An even greater simplification exists for donations of marketable securities and other property. Say there are five charities you wish to support at year-end, and you want to donate appreciated securities. That would mean five different sets of instructions to your broker. It also assumes all five charities are capable of handling property donations. If, instead, you establish a donor-advised account, you need deal with only one charity when making the donation, and virtually all DAF sponsoring organizations accept property gifts.
Once the DAF account is funded, you can request year-end grants be made to the five charities you wish to support. You need provide advice to only one organization, rather than writing and mailing five checks. And you can continue to receive recognition from the five charities for your support. To do this, simply request each charity be informed the DAF account grant was made at your request.
Finally, though they require a much greater discussion, other charitable platforms also function well with donor-advised funds. Charitable lead trusts, charitable remainder trusts, simple bequests, and even foundations can all partner with a donor’s DAF in ways that offer great flexibility, simplicity, and tax savings.
All this means that, once established, your donor-advised fund is available for use as the core of your charitable planning.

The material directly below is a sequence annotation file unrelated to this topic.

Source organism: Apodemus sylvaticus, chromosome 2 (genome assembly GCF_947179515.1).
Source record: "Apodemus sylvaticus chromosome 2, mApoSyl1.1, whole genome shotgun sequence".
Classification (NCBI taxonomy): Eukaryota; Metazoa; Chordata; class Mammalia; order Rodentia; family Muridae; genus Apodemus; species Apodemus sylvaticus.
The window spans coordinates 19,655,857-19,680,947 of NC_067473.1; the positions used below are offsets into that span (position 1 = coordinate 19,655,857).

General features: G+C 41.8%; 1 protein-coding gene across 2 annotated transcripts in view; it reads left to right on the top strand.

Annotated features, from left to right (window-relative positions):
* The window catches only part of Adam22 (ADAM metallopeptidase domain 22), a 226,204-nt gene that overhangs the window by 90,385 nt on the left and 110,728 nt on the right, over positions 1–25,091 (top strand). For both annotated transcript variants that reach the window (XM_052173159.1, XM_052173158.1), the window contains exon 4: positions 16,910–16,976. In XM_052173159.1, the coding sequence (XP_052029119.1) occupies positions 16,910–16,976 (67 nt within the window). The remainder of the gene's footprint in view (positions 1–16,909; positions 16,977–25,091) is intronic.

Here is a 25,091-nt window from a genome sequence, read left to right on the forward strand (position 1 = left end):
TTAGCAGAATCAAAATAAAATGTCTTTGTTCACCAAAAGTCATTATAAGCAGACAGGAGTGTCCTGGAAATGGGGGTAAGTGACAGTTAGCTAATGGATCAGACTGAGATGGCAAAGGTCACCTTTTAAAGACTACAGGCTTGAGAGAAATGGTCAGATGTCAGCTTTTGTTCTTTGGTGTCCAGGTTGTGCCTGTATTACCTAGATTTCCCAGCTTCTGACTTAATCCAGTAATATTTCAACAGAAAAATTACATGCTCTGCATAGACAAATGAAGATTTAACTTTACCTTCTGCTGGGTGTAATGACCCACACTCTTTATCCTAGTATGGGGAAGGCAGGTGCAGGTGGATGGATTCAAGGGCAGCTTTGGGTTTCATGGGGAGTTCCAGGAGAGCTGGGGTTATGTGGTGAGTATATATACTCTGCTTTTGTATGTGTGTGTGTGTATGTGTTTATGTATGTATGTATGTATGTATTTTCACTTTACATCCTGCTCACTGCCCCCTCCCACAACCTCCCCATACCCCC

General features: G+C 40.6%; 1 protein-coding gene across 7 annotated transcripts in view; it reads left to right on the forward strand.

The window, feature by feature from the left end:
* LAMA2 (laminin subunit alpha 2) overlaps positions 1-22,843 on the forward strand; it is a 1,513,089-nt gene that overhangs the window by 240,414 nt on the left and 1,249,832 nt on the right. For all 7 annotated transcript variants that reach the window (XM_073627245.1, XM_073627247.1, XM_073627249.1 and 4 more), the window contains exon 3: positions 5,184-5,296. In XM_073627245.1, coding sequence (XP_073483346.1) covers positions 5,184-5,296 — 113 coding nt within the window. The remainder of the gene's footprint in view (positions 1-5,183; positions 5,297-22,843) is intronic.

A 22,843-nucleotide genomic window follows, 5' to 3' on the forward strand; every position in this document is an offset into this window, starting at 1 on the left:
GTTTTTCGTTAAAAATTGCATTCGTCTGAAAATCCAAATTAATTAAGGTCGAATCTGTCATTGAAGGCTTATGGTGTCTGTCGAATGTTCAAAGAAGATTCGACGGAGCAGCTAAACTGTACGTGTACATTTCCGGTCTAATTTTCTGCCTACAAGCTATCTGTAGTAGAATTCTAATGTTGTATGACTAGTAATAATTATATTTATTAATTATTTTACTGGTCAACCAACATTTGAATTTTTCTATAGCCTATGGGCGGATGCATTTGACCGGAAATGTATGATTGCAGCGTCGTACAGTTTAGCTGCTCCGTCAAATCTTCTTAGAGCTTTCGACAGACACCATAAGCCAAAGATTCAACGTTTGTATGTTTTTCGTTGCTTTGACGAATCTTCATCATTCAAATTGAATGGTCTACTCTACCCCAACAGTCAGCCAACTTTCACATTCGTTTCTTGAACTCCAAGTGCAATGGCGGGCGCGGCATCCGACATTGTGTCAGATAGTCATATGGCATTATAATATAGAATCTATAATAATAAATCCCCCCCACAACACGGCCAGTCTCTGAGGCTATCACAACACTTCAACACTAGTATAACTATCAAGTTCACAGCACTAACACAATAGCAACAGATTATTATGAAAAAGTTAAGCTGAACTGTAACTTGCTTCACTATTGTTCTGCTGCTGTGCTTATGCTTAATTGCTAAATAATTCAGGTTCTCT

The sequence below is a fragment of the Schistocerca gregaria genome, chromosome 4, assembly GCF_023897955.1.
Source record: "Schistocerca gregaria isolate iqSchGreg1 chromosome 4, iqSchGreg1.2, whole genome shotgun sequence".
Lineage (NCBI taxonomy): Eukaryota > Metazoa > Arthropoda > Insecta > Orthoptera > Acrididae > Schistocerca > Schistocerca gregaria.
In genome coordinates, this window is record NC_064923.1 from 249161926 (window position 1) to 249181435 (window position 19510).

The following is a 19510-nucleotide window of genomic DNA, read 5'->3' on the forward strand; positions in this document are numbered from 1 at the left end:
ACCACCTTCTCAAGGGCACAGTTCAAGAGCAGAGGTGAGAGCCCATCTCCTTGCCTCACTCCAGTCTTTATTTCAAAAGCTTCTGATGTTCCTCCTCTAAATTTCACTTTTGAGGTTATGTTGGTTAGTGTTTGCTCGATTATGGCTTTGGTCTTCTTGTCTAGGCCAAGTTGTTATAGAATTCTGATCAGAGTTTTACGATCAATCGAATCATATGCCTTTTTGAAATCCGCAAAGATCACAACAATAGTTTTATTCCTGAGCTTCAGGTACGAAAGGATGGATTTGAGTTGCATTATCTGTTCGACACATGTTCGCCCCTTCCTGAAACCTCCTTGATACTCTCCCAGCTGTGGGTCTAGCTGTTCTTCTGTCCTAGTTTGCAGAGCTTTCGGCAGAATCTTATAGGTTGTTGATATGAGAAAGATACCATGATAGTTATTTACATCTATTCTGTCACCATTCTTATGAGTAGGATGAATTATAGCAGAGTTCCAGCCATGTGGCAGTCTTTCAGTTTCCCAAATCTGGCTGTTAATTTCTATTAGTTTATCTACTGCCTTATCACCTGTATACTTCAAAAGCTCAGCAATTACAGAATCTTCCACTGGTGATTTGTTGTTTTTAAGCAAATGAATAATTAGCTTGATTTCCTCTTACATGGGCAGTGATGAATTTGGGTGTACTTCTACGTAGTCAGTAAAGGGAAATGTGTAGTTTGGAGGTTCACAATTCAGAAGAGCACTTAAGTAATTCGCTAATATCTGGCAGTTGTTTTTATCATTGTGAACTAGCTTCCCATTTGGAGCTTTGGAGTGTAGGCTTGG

Making A Donor-advised Account Work For You
Financial advisers and estate attorneys rightly point their clients toward donor-advised accounts as an effective charitable vehicle to incorporate in their planning. They do this not only for income and estate tax planning purposes, but because of the flexibility DAF accounts provide to their clients’ overall philanthropic plan.
In fact, few, if any, taxpayers with financial savvy are primarily motivated to make charitable gifts because of the tax deduction. And why would they be? The “savings” that come from charitable giving does not make giving tenable for people who wouldn’t also give for other reasons.
The mission-oriented nature of DonorsTrust offers an additional benefit. Our focus on donor intent protection and the principles of liberty means our clients can rest assured that assets held in a DonorsTrust account will be used only to further their principles that support the good of society.
This combination of benefits makes a DonorsTrust donor-advised account such a powerful tool for managing charitable giving, both at the end of the year and over the long term.
This is the third installment in our Consider blog series. You can read about how to avoid the year-end giving rush in the previous post, Consider Simplified Year-End Giving. Our next post, Consider Legacy Security for Your Charitable Intent discusses how donors can approach preserving their intent when crafting their charitable legacy. You can also download the full Consider booklet here.